Reviews - What do customers think about Zeh Lo Nora: Reference Book for Students of Hebrew?
Useful Reference for Learning Israeli Hebrew and Understanding What You Already Know Feb 25, 2007
In my experience, students approach the study of Israeli (Modern) Hebrew from a variety of vantage points. Some grew up with Hebrew speakers in the home, some (actually) learned a little Hebrew in Hebrew School, some have spent a fair amount of time in Israel and some--like myself--started learning the language from scratch. I think each of these types of students will find something useful in Zeh Lo Norah.
As the sub-title indicates, this book is not a course for learning Israeli Hebrew; instead it is a REFERENCE for those who are already somewhat familiar with various aspects of the language but now wish to advance further in their study. Good written courses in Israeli Hebrew are indeed needed--but that's not what this book is trying to do. I would not recommend this book for someone who has not already had at least some contact with the language in the various forms already described, something equating to a couple of courses or so of university study.
The book's most advantageous feature is that there is truly something here for everyone. Students who are conversational in Hebrew but perhaps have never considered the basic structure or "binyanim" of the verbal inflections of the language, will find an excellent outline of this system. Other students who wish to advance in their compositional Hebrew will find more of what I would call practical tips that grammars omit: How do I create a conditional sentence? How do I emphasize something? How do I improve my word order and syntax? How do Israelis express politeness? How do I express vagueness and approximation? The student who has absorbed the language in less-formalized ways will experience many: "Oh THAT'S why it's done this way" in this book.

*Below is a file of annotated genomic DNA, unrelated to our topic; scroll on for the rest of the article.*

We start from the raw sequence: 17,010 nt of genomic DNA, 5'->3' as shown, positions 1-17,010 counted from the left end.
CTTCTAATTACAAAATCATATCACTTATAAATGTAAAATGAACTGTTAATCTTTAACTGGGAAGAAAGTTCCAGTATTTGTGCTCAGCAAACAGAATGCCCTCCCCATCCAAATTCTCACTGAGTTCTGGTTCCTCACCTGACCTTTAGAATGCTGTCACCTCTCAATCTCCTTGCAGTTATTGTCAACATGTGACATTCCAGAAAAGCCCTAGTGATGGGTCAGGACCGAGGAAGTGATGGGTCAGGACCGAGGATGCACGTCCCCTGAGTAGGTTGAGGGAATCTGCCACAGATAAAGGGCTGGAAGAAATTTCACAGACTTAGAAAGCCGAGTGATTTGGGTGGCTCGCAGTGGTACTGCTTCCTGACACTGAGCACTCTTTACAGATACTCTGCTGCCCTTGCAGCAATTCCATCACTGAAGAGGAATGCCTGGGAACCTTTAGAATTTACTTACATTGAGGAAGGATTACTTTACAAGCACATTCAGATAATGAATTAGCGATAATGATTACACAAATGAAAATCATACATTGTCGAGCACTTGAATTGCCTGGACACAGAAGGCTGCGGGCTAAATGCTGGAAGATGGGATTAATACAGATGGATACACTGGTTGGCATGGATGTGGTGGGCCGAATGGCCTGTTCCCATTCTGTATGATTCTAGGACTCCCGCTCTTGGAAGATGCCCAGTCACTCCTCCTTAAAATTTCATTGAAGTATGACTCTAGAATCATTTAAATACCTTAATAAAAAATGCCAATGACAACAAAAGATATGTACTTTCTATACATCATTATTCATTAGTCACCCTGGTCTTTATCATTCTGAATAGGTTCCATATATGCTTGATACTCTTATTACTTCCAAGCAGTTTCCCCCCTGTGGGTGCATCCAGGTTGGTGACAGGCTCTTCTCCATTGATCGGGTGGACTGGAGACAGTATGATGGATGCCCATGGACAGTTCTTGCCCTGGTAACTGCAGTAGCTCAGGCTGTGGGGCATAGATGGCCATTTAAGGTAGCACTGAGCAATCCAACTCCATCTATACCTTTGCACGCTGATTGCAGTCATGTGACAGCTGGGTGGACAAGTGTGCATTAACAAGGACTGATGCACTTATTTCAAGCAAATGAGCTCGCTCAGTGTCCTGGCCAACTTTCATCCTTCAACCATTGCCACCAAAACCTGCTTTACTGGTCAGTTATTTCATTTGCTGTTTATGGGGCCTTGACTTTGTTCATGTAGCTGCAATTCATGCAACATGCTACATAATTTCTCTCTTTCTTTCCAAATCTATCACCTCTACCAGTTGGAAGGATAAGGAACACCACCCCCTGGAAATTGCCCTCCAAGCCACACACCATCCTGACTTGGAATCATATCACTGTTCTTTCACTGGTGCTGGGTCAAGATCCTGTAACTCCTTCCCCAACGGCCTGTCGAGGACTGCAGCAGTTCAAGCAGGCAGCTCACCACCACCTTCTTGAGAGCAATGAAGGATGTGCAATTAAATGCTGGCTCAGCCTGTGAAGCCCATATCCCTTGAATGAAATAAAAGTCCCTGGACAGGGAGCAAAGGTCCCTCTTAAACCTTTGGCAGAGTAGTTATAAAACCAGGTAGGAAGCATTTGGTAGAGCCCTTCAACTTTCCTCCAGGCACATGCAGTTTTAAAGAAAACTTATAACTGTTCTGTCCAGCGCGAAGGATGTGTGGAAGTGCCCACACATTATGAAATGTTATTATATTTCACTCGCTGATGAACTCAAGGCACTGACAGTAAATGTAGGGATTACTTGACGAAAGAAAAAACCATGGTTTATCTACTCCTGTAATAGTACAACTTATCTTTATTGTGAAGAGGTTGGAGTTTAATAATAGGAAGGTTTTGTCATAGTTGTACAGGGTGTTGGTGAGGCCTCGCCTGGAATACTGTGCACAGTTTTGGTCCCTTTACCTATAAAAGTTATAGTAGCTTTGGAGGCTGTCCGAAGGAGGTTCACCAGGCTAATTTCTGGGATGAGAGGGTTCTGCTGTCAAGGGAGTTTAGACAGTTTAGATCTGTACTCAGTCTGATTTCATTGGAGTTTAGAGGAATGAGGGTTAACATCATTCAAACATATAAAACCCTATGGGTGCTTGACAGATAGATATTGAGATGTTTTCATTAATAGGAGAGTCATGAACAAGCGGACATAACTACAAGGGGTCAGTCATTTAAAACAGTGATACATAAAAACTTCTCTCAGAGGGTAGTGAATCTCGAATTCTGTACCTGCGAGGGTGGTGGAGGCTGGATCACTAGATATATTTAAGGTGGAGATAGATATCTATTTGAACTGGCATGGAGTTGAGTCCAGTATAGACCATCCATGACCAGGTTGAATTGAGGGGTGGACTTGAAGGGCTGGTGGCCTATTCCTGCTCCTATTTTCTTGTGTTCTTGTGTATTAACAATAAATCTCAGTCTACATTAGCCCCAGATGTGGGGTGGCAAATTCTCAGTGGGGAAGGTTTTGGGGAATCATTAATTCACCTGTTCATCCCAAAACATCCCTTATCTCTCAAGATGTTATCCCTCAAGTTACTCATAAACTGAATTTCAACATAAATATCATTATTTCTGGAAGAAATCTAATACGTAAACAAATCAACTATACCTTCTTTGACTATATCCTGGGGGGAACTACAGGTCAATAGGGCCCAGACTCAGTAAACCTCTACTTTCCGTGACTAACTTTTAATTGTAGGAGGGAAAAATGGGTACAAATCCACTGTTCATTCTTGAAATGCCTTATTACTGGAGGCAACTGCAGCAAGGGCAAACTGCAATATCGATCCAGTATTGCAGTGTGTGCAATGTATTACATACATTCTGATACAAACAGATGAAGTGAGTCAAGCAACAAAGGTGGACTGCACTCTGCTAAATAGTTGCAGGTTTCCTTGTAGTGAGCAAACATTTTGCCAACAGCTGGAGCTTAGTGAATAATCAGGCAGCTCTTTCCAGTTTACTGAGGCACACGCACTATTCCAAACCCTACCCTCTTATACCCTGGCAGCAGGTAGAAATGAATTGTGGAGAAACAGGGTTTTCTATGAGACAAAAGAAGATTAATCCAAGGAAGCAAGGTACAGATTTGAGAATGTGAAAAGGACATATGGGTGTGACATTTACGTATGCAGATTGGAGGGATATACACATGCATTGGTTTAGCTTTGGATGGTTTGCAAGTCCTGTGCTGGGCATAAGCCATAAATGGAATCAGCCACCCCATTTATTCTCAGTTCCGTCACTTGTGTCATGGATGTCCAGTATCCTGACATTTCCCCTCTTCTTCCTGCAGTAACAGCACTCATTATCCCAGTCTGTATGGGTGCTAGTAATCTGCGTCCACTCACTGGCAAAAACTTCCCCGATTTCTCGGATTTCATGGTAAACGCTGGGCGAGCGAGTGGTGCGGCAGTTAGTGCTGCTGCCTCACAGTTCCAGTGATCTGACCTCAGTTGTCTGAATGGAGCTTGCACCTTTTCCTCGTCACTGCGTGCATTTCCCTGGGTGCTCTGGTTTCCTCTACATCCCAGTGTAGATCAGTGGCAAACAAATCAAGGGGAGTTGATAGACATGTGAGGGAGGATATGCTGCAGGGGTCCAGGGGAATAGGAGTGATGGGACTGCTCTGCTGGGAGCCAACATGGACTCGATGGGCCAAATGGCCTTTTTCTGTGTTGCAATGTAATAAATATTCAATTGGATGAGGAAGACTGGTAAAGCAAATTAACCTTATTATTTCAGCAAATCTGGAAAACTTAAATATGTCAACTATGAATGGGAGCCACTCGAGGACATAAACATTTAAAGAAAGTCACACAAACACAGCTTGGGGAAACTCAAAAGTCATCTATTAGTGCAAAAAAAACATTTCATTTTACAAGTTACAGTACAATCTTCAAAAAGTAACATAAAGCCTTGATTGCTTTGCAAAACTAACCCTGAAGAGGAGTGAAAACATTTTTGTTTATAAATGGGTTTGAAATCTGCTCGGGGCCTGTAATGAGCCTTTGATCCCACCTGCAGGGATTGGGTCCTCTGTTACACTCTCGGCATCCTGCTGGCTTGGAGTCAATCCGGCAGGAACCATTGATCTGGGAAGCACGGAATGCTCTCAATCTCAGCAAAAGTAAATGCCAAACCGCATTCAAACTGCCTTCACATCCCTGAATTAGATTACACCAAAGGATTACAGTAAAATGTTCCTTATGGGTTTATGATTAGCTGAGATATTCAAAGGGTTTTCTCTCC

Conversely, students like myself, who are more interested in reading than writing Modern Hebrew will learn to better recognize these constructions when they are encountered in the text.
But by far and away, the best part of this text is its plethora of practical examples on virtually every aspect of the language. In my opinion, this book is far superior in this respect to the few other books available that attempt to do something similar. As Adler notes, this is a not a book that you will buy to learn Hebrew and then discard. Rather, it is a "companion" text for those who wish to make some sort of longer-term commitment to the language. It is a text meant to be used more than simply read.
Alas, No Zero-Star Option... Dec 21, 2006
I was recommended this book as a resource in my attempt to learn to better understand the Hebrew language, so I decided to buy it. 4 minutes and $30 later, the shrink wrap was off and I learned I'd been gypped. If all you're looking for is a collection of obscure rules and obtuse examples, you're in the right place, but if you want to learn Hebrew, look elsewhere.